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Jewish World Review Oct. 1, 2001 / 14 Tishrei, 5761

Robert W. Tracinski

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Why they hate us -- THEY condemn us for the "arrogant imperialism" of our foreign policy. They claim America is motivated by a predatory greed to plunder the world's natural resources. They say that we are the real terrorists and that we deserved Black Tuesday's attacks.

Why do these people hate us?

No, I am not referring to militant Islamic terrorists. The America-haters I am concerned about are professors on America's own university campuses.

In the weeks after the slaughter in New York and Washington, the nation's academics have rushed to suppress any calls for America's self-defense. Lehigh University -- along with many others -- tried to ban even such simple expressions of patriotism as displaying the American flag. University administrators explained that the Stars and Stripes might be "offensive" and "intimidating" to foreign students -- though one suspects that it is the administrators who were offended.

The most shocking examples of anti-Americanism are the attempts to suppress the few academics brave enough to publicly support the war. Professor Gary Hull, who heads a business ethics program at Duke University, had his Web site shut down by the university because he linked to an article advocating war in America's self-defense. Stephen Simpson, a math professor at Penn State, received a reprimanding e-mail from the head of his department for a similar offense.

These and many other schools have made their stand clear. It is against university policy to be a patriot.

To justify themselves, leftist academics echo all of the invective we hear from Tehran and Kabul. The United States government, says Columbia University professor Edward Said, is "synonymous with arrogant power" because it has supported Israel and "numerous repressive Arab regimes." Ironically, University of Texas professor Robert Jensen accuses the United States of committing atrocities by fighting a war against Saddam Hussein's repressive regime. MIT professor Noam Chomsky snarls that the only freedom America stands for is "the freedom to rob, to exploit and dominate."

But if these academics are so concerned about repressive regimes -- why would they seek to protect the Middle East's worst dictatorships: Afghanistan, Iran, Iraq? If they revere "equality," why aren't they demanding an end to the Taliban regime, which regards women as less than slaves? And do leftist academics really recoil from any act of violence? On the morning of Black Tuesday, The New York Times carried a profile of Bill Ayers and Bernadine Dohrn, members of a 1970s campus group that set off bombs in police stations and the Pentagon. These terrorists are now safely ensconced -- without an ounce of controversy -- as professors of education and law at the University of Illinois and Northwestern. "I don't regret setting bombs," says Ayers, "I feel we didn't do enough."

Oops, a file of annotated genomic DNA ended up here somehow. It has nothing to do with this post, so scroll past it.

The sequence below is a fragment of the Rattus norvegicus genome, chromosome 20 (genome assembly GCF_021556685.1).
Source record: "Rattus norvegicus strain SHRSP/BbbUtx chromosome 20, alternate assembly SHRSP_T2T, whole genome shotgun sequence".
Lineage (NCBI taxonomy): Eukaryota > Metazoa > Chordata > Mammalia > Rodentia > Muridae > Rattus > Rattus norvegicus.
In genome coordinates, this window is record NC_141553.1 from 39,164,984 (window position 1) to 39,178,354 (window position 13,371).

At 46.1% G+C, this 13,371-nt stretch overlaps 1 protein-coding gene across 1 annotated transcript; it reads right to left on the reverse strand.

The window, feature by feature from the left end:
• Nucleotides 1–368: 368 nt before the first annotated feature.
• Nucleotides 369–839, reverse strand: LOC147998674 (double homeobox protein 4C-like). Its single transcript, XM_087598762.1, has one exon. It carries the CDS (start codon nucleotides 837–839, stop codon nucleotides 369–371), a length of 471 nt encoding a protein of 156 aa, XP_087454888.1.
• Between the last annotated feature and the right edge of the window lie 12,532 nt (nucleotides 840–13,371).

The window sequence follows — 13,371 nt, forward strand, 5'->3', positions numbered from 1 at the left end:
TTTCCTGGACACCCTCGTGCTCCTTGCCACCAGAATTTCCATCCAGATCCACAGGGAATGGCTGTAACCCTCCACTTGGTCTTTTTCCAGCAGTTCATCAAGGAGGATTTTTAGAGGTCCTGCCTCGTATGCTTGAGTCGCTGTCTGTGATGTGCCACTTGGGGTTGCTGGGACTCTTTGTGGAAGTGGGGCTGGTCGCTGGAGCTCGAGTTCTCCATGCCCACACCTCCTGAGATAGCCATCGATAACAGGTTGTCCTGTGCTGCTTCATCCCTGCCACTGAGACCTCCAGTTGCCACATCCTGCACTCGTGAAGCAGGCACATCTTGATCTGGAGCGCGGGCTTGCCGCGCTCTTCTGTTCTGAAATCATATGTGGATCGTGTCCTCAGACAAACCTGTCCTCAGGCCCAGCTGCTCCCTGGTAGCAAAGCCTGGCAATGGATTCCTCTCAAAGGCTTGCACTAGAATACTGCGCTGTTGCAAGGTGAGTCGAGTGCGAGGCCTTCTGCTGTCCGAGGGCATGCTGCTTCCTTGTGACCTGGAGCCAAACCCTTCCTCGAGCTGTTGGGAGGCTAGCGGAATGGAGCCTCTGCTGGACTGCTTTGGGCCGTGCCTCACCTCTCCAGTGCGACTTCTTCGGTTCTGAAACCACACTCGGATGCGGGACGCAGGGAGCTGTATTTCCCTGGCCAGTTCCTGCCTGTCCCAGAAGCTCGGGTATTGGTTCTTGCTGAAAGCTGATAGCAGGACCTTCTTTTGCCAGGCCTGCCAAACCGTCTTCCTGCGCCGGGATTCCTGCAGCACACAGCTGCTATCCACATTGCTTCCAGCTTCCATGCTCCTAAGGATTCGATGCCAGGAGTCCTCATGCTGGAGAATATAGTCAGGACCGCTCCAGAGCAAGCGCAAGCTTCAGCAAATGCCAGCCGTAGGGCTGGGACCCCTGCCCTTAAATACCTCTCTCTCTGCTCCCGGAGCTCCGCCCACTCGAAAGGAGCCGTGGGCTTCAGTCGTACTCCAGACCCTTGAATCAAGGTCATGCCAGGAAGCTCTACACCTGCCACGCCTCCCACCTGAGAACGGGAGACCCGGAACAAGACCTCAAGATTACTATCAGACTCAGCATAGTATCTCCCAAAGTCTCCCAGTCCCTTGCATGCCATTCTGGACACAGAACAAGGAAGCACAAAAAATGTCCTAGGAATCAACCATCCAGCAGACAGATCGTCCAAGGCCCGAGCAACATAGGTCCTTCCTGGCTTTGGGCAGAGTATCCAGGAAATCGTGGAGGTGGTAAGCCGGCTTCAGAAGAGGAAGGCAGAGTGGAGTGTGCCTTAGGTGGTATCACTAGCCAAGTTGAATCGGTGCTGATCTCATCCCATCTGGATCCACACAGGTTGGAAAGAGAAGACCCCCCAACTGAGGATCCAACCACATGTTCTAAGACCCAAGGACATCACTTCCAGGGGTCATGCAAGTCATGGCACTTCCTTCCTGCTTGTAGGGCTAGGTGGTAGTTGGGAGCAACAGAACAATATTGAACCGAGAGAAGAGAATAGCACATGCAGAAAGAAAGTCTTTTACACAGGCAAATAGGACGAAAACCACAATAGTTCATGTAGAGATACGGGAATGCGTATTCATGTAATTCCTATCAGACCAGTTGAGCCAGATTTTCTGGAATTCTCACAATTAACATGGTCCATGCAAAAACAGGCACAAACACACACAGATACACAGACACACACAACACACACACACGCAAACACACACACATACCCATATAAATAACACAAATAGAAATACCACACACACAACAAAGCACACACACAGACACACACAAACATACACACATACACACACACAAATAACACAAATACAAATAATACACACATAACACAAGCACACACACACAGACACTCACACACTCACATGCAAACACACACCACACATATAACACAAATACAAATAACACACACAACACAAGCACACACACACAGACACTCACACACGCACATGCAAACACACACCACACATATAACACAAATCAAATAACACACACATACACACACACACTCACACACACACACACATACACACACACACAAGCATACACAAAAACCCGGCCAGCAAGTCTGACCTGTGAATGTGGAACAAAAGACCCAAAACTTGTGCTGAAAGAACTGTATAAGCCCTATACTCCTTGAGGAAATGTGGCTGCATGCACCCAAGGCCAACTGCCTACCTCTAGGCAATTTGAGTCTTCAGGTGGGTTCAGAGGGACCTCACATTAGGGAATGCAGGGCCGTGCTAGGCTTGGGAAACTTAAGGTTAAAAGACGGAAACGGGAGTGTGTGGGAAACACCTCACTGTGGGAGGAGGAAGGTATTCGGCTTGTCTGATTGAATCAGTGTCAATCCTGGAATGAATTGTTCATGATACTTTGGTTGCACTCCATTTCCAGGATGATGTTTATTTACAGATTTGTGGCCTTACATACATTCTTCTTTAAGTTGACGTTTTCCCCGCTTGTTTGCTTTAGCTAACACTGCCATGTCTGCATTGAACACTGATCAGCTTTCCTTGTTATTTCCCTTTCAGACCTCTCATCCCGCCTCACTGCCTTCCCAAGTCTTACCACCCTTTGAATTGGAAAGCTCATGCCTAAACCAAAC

No pretense at "progressive" motives can justify these academics' hatred of America.

The motivation of the Islamic fundamentalists has been described as the rebellion of Medieval theocracy against the unbridled freedom and secularism of the modern world. Ditto for academia. The currently fashionable academic dogma -- taking over from Marxism -- is something called "Postmodernism." In the specialized jargon of academic philosophers, "Postmodern" translates to: anti-Enlightenment.

The 18th-century Enlightenment was the triumph, in the West, of unfettered rational inquiry, the scientific method, and respect for the sovereignty of the individual. The Enlightenment established a respect for the human mind and codified, in the Declaration of Independence, the individual's right to "life, liberty, and the pursuit of happiness."

Today's academics follow a different tradition, an anti-Enlightenment backlash that began nearly 300 years ago with the philosopher Jean-Jacques Rousseau, who lauded the "noble savage" uncorrupted by civilization. It continued with Immanuel Kant, who declared his intention to "deny reason in order to make room for faith." By the 20th century, Kant's heirs had dropped the second half of that motto. They no longer cared to save religion; they merely wanted to destroy reason. This outlook has reached rock bottom with today's Postmodernists, who condemn science and reason as oppressive agents of the "dominant power structure" and scream that it is "racist" to regard a free society like America as superior to Third World dictatorships.

This anti-Enlightenment trend is the reason we now see the spectacle of academic intellectuals allying themselves with the Taliban, arguably the most unenlightened regime on earth.

It is the job of university intellectuals to understand, to transmit and to defend the intellectual achievements of 2,500 years of Western civilization. We can now see clearly that today's academics have betrayed that sacred trust. We must seek out better guardians of reason and progress.

Comment on JWR contributor Robert W. Tracinski's column by clicking here.

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